8. Frieden TR, Fujiwara PI, Washko RM, Hamburg MA. Tuberculosis in New York City-turning the tide. N Engl J Med. 1995 Jul 27;333(4):229-233.
9. Chandrasekaran V, Gopi P, Subramani R, Thomas A, Jaggarajamma K, Narayanan P. Default during the intensive phase of treatment under DOTS programme. Indian J Tuberc 2005;52:197-202.
10. Chatterjee P, Banerjee B, Dutt D, Pati RR, Mullick AK. A complete evaluation of factors and reasons for defaulting in tuberculosis treatment in the state of West Bengal, Jharkhand and Arunachal Pradesh. Indian J Tuberc, 2003,50:17-22.
11. Yeung MC, Noertjojo K, Leung CC, Chan SL, Tam CM. Prevalence and predictors of default from tuberculosis treatment in Hong Kong Hong Kong Med J 2003;9:263-68.
12. Comolet TM, Rakotomalala R, Rajaonarioa. Factors determining compliance with tuberculosis treatment in an urban environment, Tamatave, Madagascar Int J Tuberc Lung Dis 1998; 2(11):891–897.
13. Daniel OJ, Alausa OK. Default from tuberculosis treatment programin Samagu, Nigeria. Nigerian J Medicine2006; 15(1): 63-70.
14. Jaggarajamma K, Muniandy M, Chandrasekaran V, Thomas SG, Gopi PG, Santha T. Is migration a factor leading to default under RNTCP. Indian J Tuberc 2006;53:33-36.
15. Jaggarajamma K, Sudha G, Chandrasekaran V, Nirupa C, Thomas A, Santha T et al. Reasons for non-compliance among patients treated under revised national tuberculosis control programme(RNTCP), Tiruvallur district, South India. Indian J Tuberc 2007; 54:130-135.
16. Santha T, Garg R, Frieden TR, Chandrasekaran V, Subramani R, Gopi PG et al. Risk factors associated with default, failure and death among tuberculosis patient treated in a DOTS programme in Tiruvallur district, South India, 2000. Int J Tuberc Lung Dis. 2003 Feb;7(2):200-1.
17. Balasubramanian R, Garg R, Santha T, Gopi P, Subramani R, Chandrasekaran Vet al. Gender disparities in tuberculosis: report from a rural DOTS programme in south India. Int J Tuberc Lung Dis 2004; 8(3):323–332.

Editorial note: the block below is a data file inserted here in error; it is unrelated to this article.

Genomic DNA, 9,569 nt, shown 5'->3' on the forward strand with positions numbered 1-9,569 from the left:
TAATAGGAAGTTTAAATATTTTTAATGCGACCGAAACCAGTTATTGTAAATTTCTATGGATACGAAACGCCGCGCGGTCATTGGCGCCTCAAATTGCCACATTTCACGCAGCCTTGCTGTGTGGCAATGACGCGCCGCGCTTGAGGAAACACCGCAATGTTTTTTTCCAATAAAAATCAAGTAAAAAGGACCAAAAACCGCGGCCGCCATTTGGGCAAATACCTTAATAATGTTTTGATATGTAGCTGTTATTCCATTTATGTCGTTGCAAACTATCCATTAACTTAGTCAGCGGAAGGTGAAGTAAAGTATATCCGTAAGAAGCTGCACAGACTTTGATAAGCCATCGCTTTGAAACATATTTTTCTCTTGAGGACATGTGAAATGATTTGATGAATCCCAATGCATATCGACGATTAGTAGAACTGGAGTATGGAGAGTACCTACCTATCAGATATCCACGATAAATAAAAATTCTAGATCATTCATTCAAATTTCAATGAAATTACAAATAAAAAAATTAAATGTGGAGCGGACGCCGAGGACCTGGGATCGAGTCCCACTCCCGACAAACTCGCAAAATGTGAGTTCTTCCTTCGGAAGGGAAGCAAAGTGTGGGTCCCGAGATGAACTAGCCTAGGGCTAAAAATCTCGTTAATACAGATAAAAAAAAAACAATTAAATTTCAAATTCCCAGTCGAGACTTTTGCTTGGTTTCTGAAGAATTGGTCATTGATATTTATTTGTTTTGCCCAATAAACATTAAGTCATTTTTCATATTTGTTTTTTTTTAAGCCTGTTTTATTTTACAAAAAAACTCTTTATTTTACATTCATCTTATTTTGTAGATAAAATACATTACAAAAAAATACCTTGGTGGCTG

18. Jakubowiak WM, Bogorodskaya EM, Borisov ES, Danilova DI, Kourbatova EK. Risk factors associated with default among new pulmonary TB patients and social support in six Russian regions. Int J Tuberc Lung Dis 2007; 11(1):46– 53.
19. Chatterjee P, Banerjee B, Dutt D, Pati RR, Mullick AK. A complete evaluation of factors and reasons for defaulting in tuberculosis treatment in the state of West Bengal, Jharkhand and Arunachal Pradesh. Indian J Tuberc, 2003,50:17-22.
20. Tekle B, Mariam DH, Ali A. Defaulting from DOTS and its determinants in three districts of Arsi Zone in Ethiopia. Int J Tuberc Lung Dis 2002; 6(7):573–579.
21. Gopi PG, Vasantha M, Muniyandi M, Chandrasekaran V, Balasubramanian R, Narayanan PR. Risk factors for nonadherence to directly observed treatment (dot) in a rural tuberculosis unit, South India. Indian J Tuberc 2007; 54:66-70.
22. Chang KC, Leung CC, Tam CM. Risk factors for defaulting from anti-tuberculosis treatment under directly observed treatment in Hong Kong. Int J Tuberc Lung Dis 2004; 8(12):1492–1498.
23. Hasker E, Khodjikhanov M, Usarova S, Asamidinov U, Yuldashova U, Werf MJ. Default from tuberculosis treatment in Tashkent, Uzbekistan; Who are these defaulters and why do they default? BMC Infectious Diseases 2008; 8:97.
24. Zellweger JP, and Coulon P. Outcome of patients treated for tuberculosis in Vaud County, Switzerland. Int J Tuberc Lung Dis 1998; 2(5): 372-77.
25. Santha T, Garg R, Frieden TR, Chandrasekaran V, Subramani R, Gopi PG et al. Risk factors associated with default, failure and death among tuberculosis patient treated in a DOTS programme in Tiruvallur district, South India, 2000. Int J Tuberc Lung Dis. 2003 Feb;7(2):200-1.
26. da Silva Oliveira VL, da Cunha AJLA, Alves R. Tuberculosis treatment default among Brazilian children. Int J Tuberc Lung Dis 2006; 10(8):864–869.